A hundred years in the Hill

November 16, 2010 by Henry Benjamin
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The centenary of the establishment of a syngaogue in Broken Hill will be celebrated at the end of November.

The history of the opening

Events will include a ceremony in the Synagogue, a program of historical talks and personal reminiscences about the Jews of Broken Hill and their contribution to the town, a bus tour of places where Jews lived and worked, a walking tour of the Jewish section of the cemetery and of central Broken Hill, visits to the Miners’ Memorial Arch, art

The Synagogue today

The façade was brick, but the building was corrugated iron.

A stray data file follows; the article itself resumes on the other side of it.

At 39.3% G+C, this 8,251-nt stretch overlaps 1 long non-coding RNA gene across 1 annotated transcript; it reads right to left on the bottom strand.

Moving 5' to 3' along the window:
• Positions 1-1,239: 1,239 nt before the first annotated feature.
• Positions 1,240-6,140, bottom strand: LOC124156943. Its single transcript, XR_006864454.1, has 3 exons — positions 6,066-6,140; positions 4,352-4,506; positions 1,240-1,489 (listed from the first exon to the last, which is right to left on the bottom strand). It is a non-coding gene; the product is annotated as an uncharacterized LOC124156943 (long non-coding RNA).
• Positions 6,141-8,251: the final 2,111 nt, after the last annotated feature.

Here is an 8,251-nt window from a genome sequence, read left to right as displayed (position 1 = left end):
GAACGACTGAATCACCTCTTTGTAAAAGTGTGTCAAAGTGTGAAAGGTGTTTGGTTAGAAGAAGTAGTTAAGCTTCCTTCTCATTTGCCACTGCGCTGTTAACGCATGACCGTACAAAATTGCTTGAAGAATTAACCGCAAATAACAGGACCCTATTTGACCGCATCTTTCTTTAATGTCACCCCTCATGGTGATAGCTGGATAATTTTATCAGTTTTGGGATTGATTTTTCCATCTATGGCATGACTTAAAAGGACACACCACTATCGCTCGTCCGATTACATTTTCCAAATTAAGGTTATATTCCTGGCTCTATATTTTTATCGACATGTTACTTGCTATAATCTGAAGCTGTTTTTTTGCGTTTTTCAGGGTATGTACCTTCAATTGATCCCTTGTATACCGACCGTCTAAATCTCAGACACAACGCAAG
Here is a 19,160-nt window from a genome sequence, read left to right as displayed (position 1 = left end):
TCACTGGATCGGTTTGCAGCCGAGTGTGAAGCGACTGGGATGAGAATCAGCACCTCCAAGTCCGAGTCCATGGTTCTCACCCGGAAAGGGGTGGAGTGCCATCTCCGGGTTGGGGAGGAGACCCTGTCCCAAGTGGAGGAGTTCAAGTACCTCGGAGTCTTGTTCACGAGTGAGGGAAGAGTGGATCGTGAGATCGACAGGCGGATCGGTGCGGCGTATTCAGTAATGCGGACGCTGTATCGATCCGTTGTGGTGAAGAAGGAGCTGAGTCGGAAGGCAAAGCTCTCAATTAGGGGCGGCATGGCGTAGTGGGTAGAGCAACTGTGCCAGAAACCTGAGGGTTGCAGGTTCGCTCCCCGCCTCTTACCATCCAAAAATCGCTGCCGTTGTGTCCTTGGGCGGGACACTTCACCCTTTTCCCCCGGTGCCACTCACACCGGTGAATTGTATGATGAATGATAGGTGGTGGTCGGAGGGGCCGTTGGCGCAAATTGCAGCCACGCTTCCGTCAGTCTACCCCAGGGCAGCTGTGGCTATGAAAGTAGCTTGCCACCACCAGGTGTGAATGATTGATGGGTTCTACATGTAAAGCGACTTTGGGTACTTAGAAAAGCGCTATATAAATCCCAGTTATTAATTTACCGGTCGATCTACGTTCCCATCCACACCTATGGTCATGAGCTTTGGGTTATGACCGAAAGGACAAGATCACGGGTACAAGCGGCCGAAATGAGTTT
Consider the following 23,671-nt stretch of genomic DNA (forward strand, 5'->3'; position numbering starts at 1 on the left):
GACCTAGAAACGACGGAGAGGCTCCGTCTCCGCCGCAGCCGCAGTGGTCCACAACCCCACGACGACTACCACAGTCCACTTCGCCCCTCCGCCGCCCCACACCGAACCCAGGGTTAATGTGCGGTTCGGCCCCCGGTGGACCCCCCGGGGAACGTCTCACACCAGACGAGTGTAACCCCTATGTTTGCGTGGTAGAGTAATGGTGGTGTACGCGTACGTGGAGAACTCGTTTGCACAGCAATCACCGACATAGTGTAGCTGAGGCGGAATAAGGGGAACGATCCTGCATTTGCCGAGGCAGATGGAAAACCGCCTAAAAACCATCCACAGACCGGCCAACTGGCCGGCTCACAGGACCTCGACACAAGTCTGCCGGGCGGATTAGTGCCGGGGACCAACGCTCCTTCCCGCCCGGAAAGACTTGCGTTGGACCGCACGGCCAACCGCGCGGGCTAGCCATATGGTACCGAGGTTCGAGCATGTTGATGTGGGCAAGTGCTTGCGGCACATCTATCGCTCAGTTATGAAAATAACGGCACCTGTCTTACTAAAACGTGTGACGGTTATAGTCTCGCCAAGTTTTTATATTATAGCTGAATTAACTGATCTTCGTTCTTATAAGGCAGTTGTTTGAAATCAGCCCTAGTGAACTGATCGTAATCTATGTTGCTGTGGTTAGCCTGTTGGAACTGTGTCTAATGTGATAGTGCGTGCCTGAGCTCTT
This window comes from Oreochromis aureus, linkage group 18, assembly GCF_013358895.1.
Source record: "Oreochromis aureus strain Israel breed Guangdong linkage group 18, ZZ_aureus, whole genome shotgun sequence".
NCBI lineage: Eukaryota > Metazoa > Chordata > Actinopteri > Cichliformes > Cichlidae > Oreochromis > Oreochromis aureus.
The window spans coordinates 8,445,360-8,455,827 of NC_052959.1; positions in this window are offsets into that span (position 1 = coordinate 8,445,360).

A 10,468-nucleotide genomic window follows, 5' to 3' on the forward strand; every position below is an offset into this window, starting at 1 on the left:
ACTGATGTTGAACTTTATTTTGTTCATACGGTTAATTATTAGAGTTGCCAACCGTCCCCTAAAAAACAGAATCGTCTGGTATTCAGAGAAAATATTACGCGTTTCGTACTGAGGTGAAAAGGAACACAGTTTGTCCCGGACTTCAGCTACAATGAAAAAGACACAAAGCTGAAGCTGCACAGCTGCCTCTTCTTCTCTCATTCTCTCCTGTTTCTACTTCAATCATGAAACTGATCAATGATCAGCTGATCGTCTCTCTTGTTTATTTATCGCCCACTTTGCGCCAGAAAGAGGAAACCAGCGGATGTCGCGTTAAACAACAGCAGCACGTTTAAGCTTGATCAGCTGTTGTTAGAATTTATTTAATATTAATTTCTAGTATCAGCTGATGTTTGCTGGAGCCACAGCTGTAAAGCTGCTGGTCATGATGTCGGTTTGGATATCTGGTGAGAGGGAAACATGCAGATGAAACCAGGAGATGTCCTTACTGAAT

galleries, the Living Desert Sculpture Park and the historic town of Silverton, as well as a Civic reception by the Mayor.

The Broken Hill Synagogue was consecrated in 1911 and remained the hub of a very vibrant community until after the Second World War when most of the Jewish residents of the mining town left for Melbourne and Sydney. The congregation ceased to exist in 1962 and the Torahs were transferred to the Yeshivah Centre in East St Kilda, Melbourne.

The last remaining member of Broken Hill’s Jewish community, Alwyn David Edelman, passed away in August, 2005 and is buried in the Jewish section of the local cemetery.

The building has been heritage listed and is currently owned by the Broken Hill Historical Society.

When the Synagogue was built, the Jewish population of Broken Hill was around 150.

The Australian Jewish Historical Societies in Melbourne and Sydney are involved in the running of the centenary events which will take place between November 27 – 29.

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